The Federal Government has appealed against the judgment of a Federal High Court, Lagos, which awarded N50m against it, the police and the State Security Services for unlawful detention of the suspended Governor of the Central Bank of Nigeria, Mallam Lamido Sanusi, and seizure of his passport.
Justice Ibrahim Buba had on Thursday ordered the three respondents to pay the money to Sanusi and publicly apologise to him for infringing on his rights and embarrassing him.
But the Federal Government, through its lawyers, Mr. Fabian Ajogwu (SAN) and Mr. Mike Ozwkhome (SAN), on Friday filed a notice of appeal at the Court of Appeal in Lagos, asking it to set aside the lower court’s judgment.
The Federal Government which was sued in the suit through the Attorney-General of the Federation, also filed a motion for stay of execution of the judgment, pending the hearing and determination of the appeal.
The motion for stay of execution was
filed before the judgment which delivered the judgment.
The appellant, in its notice of appeal, maintained that Justice Buba erred in law when he assumed jurisdiction to entertain the case against it.
It maintained its argued before the lower court that Sanusi’s suit bordered on the interpretation and application of the provisions of Chapter IV of the Constitution as it related to his employment as the Governor of the CBN and seizure of his work-related passport (Diplomatic Passport).
The Federal Government stated that the diplomatic passport was issued to Sanusi by the virtue of his employment as the CBN governor.
It therefore argued that the Federal Government ought not to have assumed jurisdiction by the virtue of Section 254C(1) of the 1999 Constitution (Third Alteration) Act, 2010.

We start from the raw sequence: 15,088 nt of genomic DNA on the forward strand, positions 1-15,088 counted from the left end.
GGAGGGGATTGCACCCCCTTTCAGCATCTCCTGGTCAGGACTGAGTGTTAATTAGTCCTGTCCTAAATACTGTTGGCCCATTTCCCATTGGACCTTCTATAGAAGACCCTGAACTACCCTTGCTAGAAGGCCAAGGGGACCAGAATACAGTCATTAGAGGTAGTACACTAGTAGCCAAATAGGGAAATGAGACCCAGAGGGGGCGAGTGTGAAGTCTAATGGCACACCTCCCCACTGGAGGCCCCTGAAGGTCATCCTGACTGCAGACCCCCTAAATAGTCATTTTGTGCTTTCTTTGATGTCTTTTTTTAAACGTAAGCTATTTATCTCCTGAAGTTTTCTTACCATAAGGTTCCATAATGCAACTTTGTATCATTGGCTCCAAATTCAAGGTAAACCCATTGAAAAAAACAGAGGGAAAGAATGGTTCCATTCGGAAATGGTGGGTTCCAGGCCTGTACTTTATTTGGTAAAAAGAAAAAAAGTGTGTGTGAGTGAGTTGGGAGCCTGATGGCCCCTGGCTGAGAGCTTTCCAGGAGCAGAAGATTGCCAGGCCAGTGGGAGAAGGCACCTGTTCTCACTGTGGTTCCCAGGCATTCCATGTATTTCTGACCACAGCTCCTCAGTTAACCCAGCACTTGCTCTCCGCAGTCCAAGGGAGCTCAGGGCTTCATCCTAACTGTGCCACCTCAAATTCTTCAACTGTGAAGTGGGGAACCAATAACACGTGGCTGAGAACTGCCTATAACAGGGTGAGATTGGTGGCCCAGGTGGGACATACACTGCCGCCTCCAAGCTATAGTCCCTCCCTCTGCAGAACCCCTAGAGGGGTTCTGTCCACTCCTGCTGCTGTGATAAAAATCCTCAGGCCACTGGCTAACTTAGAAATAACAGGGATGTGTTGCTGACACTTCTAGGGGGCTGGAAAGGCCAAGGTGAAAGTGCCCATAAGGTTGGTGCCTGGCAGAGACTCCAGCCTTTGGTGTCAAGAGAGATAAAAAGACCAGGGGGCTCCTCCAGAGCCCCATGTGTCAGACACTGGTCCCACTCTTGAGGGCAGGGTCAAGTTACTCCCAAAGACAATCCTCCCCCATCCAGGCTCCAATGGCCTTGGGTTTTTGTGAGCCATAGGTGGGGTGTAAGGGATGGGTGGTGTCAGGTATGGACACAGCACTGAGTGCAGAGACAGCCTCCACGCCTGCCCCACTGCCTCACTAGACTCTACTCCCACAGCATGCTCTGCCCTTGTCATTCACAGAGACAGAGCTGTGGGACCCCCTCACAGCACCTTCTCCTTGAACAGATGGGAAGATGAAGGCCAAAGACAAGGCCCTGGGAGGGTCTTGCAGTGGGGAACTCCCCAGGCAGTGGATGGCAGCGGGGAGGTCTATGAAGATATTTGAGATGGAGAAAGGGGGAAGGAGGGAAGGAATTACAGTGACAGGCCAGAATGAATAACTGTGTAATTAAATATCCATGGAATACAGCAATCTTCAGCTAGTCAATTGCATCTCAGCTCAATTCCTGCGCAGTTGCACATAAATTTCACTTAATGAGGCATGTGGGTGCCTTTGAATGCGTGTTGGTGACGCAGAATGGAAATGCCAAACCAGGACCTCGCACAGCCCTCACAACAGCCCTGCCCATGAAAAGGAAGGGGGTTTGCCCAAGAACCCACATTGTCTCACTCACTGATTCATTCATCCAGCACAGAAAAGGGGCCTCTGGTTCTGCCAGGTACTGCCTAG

According to the appellant, the provision of the law conferred the exclusive jurisdiction to entertain such suit on the National Industrial Court.
It maintained that the Federal High Court did not have jurisdiction to entertain the matter of seizure of work related passport (diplomatic passport) of the embattled suspended governor.
It added that the trial judge erred in law and fact when he held that it did not oppose Sanusi’s affidavit in support of his originating summons dated February 21.
The government equally contended that the trial judge erred in law and fact when he held that paragraph 4 of its counter-affidavit dated March 19 filed in opposition to the suspended governor’s originating summons contravened section 115 of the Evidence Act.
It maintained that it was wrong for the judge to have refused to consider its counter-affidavit (together with the exhibits attached thereto) and written address on that basis.
The appellant is also asking the appellate court to set aside the order awarding N50m as damages in favour of Sanusi on the basis it was not specifically pleaded.